Ginger Rogers and Fred Astaire dancing up a storm in the classic number ‘Pick Yourself Up’.

Ginger Rogers and Fred Astaire dancing up a storm in the classic number ‘Pick Yourself Up’.

The Editor’s Desk: Pick yourselves up

We could all use a lift; so here are a few things that bring joy to the editor’s heart. Enjoy!

I think we could all do with something happy and care-free right about now. Here are some more moments that bring me joy and make me smile. They’re highly subjective, but I hope you find something here to enjoy.

“Pick Yourself Up”: In the 1936 film Swing Time, Fred Astaire’s character tries to ingratiate himself with Ginger Rogers’ dance instructor, and pretends to have two left feet. When Rogers tells Astaire to save his money, as he’ll never learn to dance, her boss fires her; whereupon Astaire takes Rogers to the dance floor, to show how much he’s “learned”. Another song from the film—“The Way You Look Tonight”—won the Academy Award for Best Song that year; but “Pick Yourself Up” is an exuberant song that celebrates everyone who has picked themselves up, dusted themselves off, and started all over again.

“A Hard Day’s Night”: No, it’s not the Beatles’ version of their classic: it’s Peter Sellers declaiming the lyrics of the song as if he’s channelling Sir Laurence Olivier doing Richard III. Hearing the lyrics to one of the great pop songs of the 20th century delivered with all the gravitas of a great actor doing Shakespeare is something you never knew you wanted to hear until you hear it.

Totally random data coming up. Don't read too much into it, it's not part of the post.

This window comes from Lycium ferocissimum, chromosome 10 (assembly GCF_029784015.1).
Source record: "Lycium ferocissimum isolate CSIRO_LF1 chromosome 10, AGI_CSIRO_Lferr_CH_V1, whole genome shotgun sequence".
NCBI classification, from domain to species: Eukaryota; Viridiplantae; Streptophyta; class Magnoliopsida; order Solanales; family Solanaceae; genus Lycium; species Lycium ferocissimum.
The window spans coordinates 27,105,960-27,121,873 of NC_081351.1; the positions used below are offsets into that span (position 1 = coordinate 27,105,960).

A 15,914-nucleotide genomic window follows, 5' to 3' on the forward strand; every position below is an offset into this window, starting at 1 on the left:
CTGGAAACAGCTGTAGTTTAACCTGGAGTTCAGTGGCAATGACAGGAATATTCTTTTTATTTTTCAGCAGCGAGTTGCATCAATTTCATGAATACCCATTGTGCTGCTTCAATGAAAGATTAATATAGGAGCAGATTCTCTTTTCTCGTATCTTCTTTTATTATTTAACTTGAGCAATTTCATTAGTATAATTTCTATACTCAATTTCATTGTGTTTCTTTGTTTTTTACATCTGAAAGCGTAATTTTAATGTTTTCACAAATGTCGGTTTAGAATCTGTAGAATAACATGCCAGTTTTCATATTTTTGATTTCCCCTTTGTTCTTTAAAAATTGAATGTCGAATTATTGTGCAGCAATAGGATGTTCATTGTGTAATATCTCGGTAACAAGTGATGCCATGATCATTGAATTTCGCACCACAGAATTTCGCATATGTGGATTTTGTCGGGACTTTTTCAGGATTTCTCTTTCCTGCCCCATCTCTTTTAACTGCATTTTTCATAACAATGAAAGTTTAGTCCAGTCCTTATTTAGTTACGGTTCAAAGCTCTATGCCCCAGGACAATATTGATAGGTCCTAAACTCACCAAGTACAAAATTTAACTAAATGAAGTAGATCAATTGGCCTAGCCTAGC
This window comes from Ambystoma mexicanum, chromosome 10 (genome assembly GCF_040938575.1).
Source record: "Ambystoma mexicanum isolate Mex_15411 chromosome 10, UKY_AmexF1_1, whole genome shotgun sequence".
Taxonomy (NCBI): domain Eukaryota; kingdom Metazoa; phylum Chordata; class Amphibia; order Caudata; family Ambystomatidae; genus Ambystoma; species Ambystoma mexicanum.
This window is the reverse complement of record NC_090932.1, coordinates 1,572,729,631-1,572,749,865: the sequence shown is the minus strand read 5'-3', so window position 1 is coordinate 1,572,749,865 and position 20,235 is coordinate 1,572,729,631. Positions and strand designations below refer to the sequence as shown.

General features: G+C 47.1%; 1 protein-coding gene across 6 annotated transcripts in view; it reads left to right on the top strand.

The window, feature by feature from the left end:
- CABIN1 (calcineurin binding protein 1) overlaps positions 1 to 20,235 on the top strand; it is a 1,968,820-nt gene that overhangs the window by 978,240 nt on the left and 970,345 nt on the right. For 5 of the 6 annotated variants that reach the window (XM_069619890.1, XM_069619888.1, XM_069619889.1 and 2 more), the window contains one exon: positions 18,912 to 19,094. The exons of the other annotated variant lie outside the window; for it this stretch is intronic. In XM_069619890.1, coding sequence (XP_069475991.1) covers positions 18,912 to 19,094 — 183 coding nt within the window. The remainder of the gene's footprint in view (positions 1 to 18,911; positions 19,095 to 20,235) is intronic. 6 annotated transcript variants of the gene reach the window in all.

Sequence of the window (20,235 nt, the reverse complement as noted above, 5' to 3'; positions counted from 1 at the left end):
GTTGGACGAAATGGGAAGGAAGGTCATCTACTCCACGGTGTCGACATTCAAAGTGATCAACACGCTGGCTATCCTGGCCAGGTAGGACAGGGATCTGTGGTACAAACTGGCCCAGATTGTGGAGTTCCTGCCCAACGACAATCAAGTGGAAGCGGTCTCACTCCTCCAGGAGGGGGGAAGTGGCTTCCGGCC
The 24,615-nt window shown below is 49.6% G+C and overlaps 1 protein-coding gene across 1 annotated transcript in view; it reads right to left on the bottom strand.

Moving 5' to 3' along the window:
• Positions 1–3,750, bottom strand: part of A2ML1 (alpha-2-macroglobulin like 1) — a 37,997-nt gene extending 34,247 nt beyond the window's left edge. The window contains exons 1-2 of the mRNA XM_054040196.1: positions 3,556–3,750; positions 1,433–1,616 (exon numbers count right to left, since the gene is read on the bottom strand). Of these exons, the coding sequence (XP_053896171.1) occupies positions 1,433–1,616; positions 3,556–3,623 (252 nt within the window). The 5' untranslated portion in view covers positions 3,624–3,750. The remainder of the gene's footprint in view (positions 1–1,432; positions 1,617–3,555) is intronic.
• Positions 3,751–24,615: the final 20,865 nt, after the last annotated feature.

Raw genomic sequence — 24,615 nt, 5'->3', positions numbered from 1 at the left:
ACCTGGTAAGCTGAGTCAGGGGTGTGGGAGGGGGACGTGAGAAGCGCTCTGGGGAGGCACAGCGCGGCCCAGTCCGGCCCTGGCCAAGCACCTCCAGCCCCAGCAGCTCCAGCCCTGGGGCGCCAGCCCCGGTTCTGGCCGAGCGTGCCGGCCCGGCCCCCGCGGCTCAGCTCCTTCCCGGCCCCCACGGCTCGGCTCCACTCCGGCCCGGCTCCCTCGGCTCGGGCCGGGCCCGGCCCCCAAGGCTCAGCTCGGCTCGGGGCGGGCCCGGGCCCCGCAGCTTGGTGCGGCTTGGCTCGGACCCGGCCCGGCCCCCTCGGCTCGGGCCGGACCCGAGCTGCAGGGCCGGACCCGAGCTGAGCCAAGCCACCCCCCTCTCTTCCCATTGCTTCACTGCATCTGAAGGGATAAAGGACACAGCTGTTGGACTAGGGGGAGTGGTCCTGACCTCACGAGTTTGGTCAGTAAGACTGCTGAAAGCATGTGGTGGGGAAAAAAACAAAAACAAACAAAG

“Who’s On First”: This classic Abbott and Costello sketch has been endlessly referenced and parodied, but never bettered. It’s a masterclass in timing, wordplay, and wilful misunderstanding, delivered by two men who forgot more about comedy than most people will ever know.

“Went With the Wind”: The full sketch from The Carol Burnett Show is no longer online, but we can still see the moment when Burnett, as Scarlett O’Hara, descends the staircase in a dress she “saw in a window and just couldn’t resist” (the curtain-rod is still through the dress). Harvey Korman as Rhett Butler does his best not to corpse (break character and laugh out loud), and doesn’t quite succeed, as Burnett approaches him.

“East Wind Coming”: In 1917, Sir Arthur Conan Doyle wrote a Sherlock Holmes story called “His Last Bow”. Set in the summer of 1914, the story has Holmes thwarting a plan concocted by German spies. At the end of the tale, Holmes speaks to Watson of the “east wind” that is coming, and of the greener, better, stronger land that will stand when the storm has cleared. In the 1942 film Sherlock Holmes and the Voice of Terror, the words of Holmes’ inspirational speech were memorably put in the mouth of actor Basil Rathbone (with Nigel Bruce as Dr. Watson).

“Chicago, Illinois”: In the 1982 comedy Victor/Victoria, a down-on-her-luck singer in 1920s Paris (Julie Andrews) finds nightclub success impersonating a man impersonating a woman. (S)he catches the eye of an American gangster (James Garner), to the profound annoyance of Garner’s girlfriend (Lesley-Anne Warren), who flounces back to Chicago and stars in a nightclub act of her own. The one song we see her perform (delightfully; Warren was also a trained singer and dancer) is the exact opposite of the classy, restrained numbers Andrews sings.